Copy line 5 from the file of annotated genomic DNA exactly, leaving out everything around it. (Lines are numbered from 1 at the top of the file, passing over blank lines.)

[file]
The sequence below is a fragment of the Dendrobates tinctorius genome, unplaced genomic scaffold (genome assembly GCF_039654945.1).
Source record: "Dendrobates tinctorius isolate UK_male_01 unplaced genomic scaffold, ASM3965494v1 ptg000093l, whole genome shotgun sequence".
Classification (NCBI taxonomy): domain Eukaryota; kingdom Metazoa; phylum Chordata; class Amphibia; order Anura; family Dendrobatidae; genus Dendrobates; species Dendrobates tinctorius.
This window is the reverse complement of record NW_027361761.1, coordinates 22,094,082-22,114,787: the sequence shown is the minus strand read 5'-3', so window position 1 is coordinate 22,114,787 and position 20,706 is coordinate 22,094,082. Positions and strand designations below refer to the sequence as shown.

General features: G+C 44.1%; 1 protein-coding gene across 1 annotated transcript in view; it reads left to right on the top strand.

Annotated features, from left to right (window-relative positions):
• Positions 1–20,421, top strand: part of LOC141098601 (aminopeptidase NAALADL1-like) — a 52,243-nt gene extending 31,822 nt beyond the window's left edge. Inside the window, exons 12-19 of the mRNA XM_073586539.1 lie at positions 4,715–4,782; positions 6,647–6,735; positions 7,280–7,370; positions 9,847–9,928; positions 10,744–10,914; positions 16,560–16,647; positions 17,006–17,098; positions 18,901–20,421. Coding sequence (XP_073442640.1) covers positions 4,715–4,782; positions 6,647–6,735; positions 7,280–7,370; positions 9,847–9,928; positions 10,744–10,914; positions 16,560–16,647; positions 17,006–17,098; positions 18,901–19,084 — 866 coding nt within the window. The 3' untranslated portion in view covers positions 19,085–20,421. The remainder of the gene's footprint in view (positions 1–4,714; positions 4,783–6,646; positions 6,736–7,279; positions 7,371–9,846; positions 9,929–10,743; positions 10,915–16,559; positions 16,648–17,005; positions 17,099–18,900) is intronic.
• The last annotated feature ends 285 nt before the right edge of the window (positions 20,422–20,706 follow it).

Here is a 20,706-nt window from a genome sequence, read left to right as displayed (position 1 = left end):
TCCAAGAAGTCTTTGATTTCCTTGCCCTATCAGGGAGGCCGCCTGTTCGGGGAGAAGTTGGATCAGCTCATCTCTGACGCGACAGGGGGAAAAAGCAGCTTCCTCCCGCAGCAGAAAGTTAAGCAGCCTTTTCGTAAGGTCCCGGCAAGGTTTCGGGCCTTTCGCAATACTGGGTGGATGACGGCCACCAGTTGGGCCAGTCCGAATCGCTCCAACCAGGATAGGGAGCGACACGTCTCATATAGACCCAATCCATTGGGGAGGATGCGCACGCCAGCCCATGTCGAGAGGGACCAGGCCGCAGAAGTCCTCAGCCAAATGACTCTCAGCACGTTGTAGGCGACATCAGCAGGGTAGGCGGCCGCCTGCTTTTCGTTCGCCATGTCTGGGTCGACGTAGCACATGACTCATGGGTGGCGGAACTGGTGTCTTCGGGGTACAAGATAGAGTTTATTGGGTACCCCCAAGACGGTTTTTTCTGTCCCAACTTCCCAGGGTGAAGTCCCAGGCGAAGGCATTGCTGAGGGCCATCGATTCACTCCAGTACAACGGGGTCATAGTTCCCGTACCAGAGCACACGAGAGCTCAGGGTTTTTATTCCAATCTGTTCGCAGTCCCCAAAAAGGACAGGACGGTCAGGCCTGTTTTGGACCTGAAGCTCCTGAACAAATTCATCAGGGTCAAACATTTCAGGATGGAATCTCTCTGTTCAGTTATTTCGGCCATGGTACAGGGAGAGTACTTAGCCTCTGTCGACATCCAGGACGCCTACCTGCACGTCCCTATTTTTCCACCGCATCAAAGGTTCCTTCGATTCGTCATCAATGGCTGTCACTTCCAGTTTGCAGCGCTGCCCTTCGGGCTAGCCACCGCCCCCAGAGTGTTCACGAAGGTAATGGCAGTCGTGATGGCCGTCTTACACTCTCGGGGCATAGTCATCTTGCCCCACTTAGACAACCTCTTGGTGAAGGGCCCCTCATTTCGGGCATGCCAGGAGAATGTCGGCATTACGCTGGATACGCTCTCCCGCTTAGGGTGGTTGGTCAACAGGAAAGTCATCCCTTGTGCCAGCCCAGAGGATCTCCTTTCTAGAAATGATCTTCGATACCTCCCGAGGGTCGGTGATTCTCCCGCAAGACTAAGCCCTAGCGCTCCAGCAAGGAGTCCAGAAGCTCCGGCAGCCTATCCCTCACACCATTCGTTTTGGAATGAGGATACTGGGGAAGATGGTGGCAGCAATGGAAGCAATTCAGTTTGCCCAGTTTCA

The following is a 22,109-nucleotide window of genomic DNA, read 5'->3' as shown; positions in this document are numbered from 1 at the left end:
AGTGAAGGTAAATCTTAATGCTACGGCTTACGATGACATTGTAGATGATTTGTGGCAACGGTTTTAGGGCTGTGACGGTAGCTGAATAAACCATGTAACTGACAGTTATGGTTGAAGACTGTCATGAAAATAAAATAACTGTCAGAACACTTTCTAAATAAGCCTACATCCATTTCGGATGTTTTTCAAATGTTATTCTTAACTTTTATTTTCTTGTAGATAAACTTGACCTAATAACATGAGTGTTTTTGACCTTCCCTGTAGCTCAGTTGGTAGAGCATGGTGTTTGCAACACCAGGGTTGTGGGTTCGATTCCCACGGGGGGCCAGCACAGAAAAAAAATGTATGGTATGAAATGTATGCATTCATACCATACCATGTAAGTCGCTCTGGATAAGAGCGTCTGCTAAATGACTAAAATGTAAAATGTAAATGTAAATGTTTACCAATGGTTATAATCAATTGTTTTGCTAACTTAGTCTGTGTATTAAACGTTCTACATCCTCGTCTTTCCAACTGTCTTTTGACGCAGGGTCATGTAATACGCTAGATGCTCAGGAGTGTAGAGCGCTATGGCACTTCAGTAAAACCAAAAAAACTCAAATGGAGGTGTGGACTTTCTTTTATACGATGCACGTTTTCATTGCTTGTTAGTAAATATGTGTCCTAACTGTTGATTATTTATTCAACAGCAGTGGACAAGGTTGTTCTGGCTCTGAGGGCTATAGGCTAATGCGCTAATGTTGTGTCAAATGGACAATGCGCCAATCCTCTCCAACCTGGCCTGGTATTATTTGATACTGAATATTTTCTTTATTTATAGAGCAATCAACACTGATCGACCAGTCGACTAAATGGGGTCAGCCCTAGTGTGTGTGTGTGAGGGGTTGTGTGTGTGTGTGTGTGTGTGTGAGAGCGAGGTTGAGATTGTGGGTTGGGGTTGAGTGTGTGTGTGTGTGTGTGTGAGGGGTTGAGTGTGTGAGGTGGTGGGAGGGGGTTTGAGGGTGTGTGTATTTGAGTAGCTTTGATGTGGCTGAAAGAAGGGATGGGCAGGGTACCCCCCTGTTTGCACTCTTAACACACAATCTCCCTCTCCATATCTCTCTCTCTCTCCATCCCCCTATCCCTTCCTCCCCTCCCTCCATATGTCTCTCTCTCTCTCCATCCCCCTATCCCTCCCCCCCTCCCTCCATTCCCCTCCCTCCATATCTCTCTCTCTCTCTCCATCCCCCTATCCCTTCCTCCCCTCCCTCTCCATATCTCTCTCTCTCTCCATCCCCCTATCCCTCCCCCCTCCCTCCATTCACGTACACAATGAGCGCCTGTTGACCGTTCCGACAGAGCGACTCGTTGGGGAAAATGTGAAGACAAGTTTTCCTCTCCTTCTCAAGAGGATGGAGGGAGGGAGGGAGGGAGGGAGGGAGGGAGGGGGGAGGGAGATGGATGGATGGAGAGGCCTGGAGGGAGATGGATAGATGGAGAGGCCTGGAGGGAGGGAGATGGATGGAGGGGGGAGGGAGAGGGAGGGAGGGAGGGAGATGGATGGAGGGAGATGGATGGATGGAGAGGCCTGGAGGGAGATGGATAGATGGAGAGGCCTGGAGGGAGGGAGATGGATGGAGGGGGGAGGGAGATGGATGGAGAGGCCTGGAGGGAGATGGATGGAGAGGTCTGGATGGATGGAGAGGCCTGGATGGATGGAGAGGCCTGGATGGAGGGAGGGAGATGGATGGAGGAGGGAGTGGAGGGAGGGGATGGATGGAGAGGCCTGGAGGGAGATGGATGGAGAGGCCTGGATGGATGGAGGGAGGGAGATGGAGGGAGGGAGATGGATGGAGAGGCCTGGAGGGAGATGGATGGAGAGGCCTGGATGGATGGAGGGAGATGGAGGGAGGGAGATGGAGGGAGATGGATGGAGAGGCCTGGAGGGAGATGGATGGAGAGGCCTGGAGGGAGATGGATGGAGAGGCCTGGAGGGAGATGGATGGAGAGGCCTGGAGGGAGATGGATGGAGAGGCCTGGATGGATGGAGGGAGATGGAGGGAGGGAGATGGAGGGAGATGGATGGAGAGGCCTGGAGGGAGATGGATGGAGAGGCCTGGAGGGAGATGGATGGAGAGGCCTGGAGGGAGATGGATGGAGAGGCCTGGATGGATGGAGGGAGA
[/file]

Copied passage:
General features: G+C 44.1%; 1 protein-coding gene across 1 annotated transcript in view; it reads left to right on the top strand.